Main Article Content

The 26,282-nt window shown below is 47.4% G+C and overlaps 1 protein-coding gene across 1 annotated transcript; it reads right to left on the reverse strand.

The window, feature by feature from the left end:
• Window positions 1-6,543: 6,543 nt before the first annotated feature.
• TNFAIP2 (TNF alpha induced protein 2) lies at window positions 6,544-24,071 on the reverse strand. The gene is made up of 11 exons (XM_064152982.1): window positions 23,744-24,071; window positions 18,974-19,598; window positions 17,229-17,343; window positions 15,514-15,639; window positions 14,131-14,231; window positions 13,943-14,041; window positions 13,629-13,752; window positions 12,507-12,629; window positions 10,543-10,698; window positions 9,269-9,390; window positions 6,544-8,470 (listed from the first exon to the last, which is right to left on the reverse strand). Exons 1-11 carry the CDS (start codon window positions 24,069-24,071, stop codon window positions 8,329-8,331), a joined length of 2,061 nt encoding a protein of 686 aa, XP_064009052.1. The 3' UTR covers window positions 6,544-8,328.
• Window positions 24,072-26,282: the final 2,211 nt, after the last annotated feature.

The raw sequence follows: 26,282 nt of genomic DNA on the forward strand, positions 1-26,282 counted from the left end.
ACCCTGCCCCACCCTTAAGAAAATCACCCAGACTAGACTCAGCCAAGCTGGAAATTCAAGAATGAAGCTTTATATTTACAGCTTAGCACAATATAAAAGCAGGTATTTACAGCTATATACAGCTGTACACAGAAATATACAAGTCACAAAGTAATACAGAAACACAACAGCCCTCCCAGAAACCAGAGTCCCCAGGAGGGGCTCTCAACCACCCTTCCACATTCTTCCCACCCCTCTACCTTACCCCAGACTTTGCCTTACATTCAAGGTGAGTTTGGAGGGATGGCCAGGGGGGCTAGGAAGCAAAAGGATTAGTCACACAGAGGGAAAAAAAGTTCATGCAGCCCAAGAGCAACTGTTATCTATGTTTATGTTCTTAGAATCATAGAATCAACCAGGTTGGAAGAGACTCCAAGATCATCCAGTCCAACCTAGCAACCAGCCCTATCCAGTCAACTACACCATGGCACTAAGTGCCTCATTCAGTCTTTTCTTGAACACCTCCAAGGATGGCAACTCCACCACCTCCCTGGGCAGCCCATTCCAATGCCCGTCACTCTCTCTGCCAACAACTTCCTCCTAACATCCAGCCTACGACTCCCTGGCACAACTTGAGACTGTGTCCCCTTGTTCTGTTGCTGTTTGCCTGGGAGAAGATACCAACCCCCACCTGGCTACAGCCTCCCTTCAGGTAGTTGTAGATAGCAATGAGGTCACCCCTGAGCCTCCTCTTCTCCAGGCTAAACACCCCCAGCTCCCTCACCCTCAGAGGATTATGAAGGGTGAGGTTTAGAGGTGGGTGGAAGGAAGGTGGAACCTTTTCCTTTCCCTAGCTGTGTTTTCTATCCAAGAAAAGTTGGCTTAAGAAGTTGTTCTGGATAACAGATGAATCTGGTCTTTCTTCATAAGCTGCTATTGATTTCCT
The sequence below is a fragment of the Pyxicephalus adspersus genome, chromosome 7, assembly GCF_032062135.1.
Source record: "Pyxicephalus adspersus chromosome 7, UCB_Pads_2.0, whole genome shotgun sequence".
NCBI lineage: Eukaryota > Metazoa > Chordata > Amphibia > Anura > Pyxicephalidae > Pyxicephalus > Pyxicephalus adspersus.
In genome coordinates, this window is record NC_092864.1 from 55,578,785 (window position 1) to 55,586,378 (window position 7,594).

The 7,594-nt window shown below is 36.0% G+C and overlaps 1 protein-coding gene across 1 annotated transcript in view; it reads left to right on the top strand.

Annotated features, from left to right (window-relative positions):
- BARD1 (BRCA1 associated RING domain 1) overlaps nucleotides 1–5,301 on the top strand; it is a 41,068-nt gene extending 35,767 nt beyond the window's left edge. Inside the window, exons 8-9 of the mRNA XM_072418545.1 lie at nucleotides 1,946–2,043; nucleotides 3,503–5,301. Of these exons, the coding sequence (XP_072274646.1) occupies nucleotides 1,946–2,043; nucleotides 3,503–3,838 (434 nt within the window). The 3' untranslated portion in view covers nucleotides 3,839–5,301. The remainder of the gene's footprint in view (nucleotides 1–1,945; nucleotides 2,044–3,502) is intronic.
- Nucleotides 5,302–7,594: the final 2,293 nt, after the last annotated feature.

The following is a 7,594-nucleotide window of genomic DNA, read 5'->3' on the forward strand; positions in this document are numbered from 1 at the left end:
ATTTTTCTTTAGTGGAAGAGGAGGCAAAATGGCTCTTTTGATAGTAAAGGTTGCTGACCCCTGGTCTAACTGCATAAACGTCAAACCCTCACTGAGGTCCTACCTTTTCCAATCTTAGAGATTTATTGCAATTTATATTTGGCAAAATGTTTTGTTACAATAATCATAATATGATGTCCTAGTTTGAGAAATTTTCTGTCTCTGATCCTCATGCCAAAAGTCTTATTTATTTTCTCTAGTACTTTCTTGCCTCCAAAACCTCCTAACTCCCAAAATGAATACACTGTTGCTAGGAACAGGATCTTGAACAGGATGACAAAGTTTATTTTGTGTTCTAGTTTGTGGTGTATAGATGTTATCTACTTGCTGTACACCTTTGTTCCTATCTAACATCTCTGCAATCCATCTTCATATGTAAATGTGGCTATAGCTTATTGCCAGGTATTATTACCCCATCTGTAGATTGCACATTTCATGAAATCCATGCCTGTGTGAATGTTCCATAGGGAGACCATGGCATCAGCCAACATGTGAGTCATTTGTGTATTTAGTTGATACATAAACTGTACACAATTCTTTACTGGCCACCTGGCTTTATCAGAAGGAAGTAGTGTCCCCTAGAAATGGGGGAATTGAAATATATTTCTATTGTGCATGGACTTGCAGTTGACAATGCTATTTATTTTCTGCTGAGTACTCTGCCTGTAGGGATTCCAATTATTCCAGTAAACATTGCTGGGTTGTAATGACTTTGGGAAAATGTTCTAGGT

So important to every health practitioner and person involved in health systems, this volume of the journal devotes all four issues to the topic of work–life balance and burnout, applying specifically a person- and people-centered approach. The first issue of the volume addresses this topic by considering international perspectives on health care systems, risk factors for burnout in physicians, a sociological perspective on burnout, and the concept of well-being. All four of these articles underscore the crucial role of the work environment and relationships, rather than locating burnout and work–life balance as a solitary characteristic of an individual. In health systems, the work environment and relationships have not been addressed adequately in a person- and people-centered way, considering the high prevalence rates of burnout worldwide. The work environment and relationships, highlighted by the second article’s empirical examination of risk factors for burnout among 2,486 participants, are about the fostering of cooperation, empathy, and shared values. Congruently, the sociological reflection of the third article identifies burnout as a particular social configuration, which is interrelated with the dynamic intersubjective features of well-being highlighted in the fourth article.